Archive for April, 2005
One of the things I like most about this nautical-inspired trend is its inherent timelessness. Sailor stripes were chic even before Sarah Jessica Parker wore them in the final season of Sex and the City. And who can resist the understated elegance of knotted embellishments? Chances are, these items won’t be relegated to the back of the closet when the fashion magazines move on to the Next Big Trend.
A few items worth a look…
Stripe Tissue Camisole | $14.50 at JCrew
I know I’ve mentioned this one before, but I just love navy + green!
Whitney-Stripe V-Neck Tank | $28 at JCrew
Tiny horizontal stripes can be more flattering than wider ones.
Bridget Mesh Wrap Polo | $88 at Blue Label Ralph Lauren
Love the knot detailing!
And For Men:
Striped Lisle Polo | $79.50 at Polo Ralph Lauren
For a similar style at a lower price, try the Trapper’s Gorge Polo ($49.50)
at Abercrombie & Fitch
Champlain Valley Polo | $39.50 at Abercrombie & Fitch
A touch of pink, for those men who are comfortable with their masculinity!
Be careful, this one can come out a little "jailhouse."
Cotton Maritime-Stripe Crewneck | $58 at JCrew
Feels French, somehow.
April 15th, 2005
Fashion Formula = Polo + Contrast Tee + Novelty Belt + Casual Pants
I highly recommend this look for a casual, yet pulled-together ensemble. It has enough polish to make you stand out, yet it is casual enough to be comfortable and fun. Great for casual workplaces, and Casual Friday at those workplaces with stricter dress codes.
Repp Pique Polo | 2 for $48 at JCrew
No Tag Fitted Cotton Crew | $16.50 at Banana Republic
3-Stripe Ribbon Belt | $55 at Polo Ralph Lauren
This belt also comes in blue, orange, and black.
For a less expensive alternative, try the belts at Club Monaco, another RL company.
Their color combinations can be a little more sophisticated as well.
April 14th, 2005
Fashion Formula: Pullover + Button-Up Shirt + Flat Front Pants
What I love about this formula is that it’s so simple. It’s a very easy look to wear—great for those days when you need to look pulled together without looking as if you’re trying too hard.
The trick in upping the style factor of this formula is the color combination you choose.
- Green + Navy + White. For a sporty preppy look.
- Sky Blue + Coral Orange + Purple Tinged Grey. Check out Club Monaco for these colors. Their coral color was spot on.
- Khaki + Sky Blue + Lime Green. Use the lime green as an accent color.
Summer Weight Cashmere V-Neck | $158 at JCrew
More choices abound at JCrew: a similar Pima Cotton sweater for $58, and a regular weight Cashmere one for $178. I love JCrew colors for a nice, preppy look. Check out the emerald (pictured) and navy sweaters in particular.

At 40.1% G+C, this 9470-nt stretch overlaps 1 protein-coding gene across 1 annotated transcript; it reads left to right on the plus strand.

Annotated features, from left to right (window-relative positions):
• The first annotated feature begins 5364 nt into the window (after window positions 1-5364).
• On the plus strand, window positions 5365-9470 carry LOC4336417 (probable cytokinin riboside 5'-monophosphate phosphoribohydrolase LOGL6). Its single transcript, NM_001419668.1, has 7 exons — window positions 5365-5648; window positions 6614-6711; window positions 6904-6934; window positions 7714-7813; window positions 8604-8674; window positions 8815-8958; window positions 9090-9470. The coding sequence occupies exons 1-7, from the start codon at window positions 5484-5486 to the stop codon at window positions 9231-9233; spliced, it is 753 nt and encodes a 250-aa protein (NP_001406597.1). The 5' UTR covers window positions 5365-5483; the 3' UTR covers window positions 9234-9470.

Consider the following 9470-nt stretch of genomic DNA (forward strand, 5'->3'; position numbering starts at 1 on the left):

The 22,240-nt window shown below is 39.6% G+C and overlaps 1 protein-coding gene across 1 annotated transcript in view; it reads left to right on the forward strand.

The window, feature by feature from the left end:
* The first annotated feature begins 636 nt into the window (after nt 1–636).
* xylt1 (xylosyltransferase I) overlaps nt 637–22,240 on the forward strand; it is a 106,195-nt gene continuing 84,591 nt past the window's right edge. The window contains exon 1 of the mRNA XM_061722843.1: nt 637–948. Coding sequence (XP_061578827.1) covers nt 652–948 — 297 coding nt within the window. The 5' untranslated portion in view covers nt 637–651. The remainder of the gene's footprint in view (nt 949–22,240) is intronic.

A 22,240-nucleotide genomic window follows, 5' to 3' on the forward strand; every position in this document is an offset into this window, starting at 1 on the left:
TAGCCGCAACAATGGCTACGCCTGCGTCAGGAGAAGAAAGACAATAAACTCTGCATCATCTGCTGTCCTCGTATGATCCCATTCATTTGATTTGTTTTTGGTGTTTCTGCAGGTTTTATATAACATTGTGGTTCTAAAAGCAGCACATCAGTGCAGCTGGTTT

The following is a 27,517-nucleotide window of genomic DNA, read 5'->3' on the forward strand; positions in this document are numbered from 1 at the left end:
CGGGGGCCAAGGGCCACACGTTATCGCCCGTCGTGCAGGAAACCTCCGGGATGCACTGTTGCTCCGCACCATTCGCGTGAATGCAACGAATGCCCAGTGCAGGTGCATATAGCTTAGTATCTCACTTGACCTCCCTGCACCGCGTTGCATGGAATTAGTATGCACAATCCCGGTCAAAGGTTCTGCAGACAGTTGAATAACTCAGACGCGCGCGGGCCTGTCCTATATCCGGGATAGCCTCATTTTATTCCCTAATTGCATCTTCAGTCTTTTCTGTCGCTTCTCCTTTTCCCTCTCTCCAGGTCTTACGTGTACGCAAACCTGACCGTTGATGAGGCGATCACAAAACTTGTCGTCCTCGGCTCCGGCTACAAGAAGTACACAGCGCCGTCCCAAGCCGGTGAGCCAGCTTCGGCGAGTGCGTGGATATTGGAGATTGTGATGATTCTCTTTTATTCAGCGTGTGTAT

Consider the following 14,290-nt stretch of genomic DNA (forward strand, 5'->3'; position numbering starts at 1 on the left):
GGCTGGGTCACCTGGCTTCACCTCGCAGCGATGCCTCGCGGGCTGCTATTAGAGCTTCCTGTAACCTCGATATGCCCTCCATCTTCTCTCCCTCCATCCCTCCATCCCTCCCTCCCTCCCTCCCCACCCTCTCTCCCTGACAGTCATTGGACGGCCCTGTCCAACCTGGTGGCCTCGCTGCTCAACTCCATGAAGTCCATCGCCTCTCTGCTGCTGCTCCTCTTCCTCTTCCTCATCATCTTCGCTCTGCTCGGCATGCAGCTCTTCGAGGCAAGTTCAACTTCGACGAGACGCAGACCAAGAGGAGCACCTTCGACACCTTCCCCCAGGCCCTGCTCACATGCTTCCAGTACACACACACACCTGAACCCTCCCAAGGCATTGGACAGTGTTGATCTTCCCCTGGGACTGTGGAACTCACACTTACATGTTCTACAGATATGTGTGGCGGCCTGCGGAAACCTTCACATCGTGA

Summer Stripe Shirt | $65 at JCrew
A clean stripe that’s nice enough to get noticed, but not loud enough to call attention.
Tissue Chino Prospect Pant | $59.50 at Polo Ralph Lauren
This versatile pant comes in a variety of colors to suit your mood and your outfit.
Check the Style Intelligence Report tomorrow for more men’s fashion!
April 13th, 2005
For a fresh preppy look, try combining greens and/or blues with white in classic shapes: cardigans, camisoles, and knee-length skirts.
Fashion Formula = Cardigan + Camisole + Circle Skirt.
Stripe Tissue Camisole | $14.50 at JCrew
Love the color combination (green+navy) created by the stripes!
V-Neck Pocket Cardigan | $68 at JCrew
The pockets give this cardigan an extra special something.
Gabby Halter Top | $24.50 at Abercrombie & Fitch
The white striping detail makes this top all the more special.
Doublefaced Cotton Skirt | $455 at Ralph Lauren
Elegant, clean, and feminine!
April 12th, 2005
Part of being smart about shopping is knowing how to discern clothing quality.
You may wonder why the clothes at, say, Forever 21 can be less than half the price of those found at Club Monaco. One word: Quality.
The higher priced Club Monaco shirt will likely have more expensive detailing—say rows of topstitching, or the addition of higher-priced fabrics. More care will have been taken in “dotting the I’s and crossing the T’s,” so to speak, and you won’t find large numbers of unsnipped threads hanging off the shirt. Any zippers will have been put in correctly, and they’ll likely zip and unzip better than their counterparts at Forever 21. The garment from Forever 21 may have slightly mismatched seams and/or loose threads hanging off it, and it will likely be made of lesser quality fabric.